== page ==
Just a Gut Feeling? It Could be IBS
Irritable Bowel Syndrome, or IBS, affects about one in 10 people in the United States, and women are twice as likely to have it. Even children can have IBS.
IBS is not a disease but rather a functional disorder, and unfortunately, there is no known cause. Some doctors think it is caused by stress while others theorize people with IBS have a more “sensitive” colon. Either way, we do know that stress can exacerbate the symptoms.
When you have IBS, your colon muscles begin to move and tighten uncontrollably (spasm) after normal events such as eating. Symptoms may include crampy abdominal pain, constipation and diarrhea, and mucus in the stool.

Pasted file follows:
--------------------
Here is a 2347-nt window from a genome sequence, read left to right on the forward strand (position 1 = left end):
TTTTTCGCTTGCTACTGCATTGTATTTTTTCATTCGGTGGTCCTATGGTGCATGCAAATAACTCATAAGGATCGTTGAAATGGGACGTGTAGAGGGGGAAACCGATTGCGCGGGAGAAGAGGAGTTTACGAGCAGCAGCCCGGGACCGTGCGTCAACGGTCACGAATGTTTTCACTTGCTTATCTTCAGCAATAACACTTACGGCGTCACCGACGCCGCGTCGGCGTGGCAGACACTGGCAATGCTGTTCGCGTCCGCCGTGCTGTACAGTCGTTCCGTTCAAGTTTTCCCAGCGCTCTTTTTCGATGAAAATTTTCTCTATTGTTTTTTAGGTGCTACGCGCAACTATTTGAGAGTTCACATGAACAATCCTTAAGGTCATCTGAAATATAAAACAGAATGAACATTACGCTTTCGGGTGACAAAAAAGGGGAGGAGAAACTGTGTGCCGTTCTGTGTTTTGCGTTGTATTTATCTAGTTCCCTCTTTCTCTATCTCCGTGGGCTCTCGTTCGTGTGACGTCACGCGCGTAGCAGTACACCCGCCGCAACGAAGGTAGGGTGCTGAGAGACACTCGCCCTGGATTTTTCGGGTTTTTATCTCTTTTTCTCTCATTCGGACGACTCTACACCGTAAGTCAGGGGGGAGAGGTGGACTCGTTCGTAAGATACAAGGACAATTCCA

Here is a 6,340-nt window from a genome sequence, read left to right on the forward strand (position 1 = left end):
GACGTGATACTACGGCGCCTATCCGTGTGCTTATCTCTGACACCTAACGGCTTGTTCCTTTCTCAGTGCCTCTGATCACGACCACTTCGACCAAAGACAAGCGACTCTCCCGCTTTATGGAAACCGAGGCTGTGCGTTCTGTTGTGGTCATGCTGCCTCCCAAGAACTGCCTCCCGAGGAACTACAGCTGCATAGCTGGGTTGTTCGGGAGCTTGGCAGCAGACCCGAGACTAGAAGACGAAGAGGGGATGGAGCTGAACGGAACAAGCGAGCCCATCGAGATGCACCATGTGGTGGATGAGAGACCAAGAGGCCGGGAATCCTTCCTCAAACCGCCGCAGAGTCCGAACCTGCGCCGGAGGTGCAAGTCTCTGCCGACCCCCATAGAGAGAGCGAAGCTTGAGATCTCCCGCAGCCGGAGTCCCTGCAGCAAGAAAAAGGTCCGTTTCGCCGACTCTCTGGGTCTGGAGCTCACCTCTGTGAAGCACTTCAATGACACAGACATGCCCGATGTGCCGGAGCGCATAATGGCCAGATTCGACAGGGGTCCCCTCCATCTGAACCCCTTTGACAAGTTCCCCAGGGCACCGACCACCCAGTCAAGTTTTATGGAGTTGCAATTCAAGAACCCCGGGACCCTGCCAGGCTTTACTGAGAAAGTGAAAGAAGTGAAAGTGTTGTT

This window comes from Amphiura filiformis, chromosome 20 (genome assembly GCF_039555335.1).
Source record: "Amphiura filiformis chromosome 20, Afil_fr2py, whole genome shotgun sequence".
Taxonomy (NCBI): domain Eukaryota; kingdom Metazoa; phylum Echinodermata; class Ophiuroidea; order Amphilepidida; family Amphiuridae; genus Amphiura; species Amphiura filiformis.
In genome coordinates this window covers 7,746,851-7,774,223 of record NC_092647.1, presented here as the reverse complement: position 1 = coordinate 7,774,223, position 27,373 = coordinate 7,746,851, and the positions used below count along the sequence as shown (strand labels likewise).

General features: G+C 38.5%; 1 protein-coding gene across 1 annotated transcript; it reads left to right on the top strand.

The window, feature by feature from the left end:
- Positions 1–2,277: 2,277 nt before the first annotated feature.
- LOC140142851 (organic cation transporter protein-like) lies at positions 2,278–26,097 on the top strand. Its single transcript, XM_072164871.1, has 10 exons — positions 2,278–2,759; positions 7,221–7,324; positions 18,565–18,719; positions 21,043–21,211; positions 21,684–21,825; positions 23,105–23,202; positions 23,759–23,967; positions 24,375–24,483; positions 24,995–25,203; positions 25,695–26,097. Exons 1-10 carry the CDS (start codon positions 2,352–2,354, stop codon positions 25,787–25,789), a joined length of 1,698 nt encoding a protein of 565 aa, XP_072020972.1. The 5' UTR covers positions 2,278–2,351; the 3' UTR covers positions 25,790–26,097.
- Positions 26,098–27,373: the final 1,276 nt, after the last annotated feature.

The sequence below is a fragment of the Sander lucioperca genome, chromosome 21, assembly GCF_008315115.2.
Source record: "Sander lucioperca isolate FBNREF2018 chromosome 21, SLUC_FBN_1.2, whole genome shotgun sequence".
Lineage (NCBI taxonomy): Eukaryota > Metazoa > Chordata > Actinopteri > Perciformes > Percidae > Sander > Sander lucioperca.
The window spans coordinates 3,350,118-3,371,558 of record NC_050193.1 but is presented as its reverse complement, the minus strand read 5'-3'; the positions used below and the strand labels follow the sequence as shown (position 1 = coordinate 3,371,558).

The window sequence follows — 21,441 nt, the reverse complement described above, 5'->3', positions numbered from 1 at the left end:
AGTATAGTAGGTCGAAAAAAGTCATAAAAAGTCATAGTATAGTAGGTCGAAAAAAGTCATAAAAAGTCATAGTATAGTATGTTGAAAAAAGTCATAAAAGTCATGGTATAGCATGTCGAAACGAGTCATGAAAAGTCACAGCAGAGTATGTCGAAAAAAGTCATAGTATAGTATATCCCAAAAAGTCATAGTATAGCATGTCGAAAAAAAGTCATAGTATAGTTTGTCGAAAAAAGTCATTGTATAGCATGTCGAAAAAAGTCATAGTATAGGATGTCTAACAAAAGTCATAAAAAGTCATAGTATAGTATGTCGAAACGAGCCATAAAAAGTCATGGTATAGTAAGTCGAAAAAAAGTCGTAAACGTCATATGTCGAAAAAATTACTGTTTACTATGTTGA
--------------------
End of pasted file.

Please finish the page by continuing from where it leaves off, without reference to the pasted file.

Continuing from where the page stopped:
“To diagnosis IBS, your doctor will take your full medical history, perform a physical examination and schedule screening laboratory tests and/or endoscopic tests to assess for infection and inflammation,” says Woosuk Park, MD, Gastroenterologist. “More than likely, these tests will be normal. In most cases, IBS is a diagnosis that is given after all other possible disorders have been ruled out.”
IBS symptoms can affect your daily activities. It’s important to work with your doctor to manage the disease.
“You may need a plan to curb your symptoms, such as changes in diet, work, lifestyle and emotional or mental health,” says Dr. Park. “Your doctor may also prescribe medicines that can help control the symptoms or prevent the things that trigger your symptoms.”
Talk with you primary doctor if you think you have IBS. If needed, he or she will refer you to a gastroenterology specialist for additional testing.